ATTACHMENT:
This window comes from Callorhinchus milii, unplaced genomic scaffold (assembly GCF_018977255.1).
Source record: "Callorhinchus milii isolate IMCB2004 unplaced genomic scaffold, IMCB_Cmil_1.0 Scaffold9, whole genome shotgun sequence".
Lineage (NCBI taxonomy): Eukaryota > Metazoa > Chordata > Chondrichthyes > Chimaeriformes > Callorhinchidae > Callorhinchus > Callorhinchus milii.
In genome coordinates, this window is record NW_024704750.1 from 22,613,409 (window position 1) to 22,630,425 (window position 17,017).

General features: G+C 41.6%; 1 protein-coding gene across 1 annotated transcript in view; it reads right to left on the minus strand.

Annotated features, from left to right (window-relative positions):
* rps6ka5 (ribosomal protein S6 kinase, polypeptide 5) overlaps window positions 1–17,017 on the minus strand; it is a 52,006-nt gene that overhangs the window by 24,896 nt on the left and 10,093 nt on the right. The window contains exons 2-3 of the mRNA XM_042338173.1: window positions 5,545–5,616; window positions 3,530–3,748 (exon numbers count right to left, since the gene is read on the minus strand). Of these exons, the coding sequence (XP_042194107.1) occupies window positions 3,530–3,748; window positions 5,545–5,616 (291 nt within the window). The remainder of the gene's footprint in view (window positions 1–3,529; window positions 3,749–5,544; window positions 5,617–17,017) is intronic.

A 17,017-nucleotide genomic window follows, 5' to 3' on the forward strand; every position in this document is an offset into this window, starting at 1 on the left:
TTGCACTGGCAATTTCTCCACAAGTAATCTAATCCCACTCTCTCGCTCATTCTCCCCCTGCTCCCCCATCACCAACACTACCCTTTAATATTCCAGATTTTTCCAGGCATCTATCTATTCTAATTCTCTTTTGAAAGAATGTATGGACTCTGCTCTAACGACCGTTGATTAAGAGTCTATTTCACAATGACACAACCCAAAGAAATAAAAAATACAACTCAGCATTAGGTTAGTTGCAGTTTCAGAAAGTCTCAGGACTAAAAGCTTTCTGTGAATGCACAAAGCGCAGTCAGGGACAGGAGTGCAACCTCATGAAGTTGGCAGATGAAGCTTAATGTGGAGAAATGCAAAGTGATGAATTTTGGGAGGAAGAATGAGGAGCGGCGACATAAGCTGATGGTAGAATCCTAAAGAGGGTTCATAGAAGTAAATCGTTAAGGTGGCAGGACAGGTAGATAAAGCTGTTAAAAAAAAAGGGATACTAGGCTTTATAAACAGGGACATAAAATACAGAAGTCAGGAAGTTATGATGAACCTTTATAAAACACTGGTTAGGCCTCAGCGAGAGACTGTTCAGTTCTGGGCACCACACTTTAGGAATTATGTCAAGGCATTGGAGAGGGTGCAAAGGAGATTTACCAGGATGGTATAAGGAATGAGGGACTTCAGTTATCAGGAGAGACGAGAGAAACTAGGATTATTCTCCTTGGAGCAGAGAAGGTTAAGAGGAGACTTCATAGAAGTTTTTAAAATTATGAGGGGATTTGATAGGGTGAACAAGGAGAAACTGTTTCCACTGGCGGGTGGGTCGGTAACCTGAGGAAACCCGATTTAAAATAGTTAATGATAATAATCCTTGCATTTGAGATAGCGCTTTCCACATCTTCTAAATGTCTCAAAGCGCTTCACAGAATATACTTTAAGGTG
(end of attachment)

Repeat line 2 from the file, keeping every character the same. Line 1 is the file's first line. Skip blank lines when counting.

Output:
Source record: "Callorhinchus milii isolate IMCB2004 unplaced genomic scaffold, IMCB_Cmil_1.0 Scaffold9, whole genome shotgun sequence".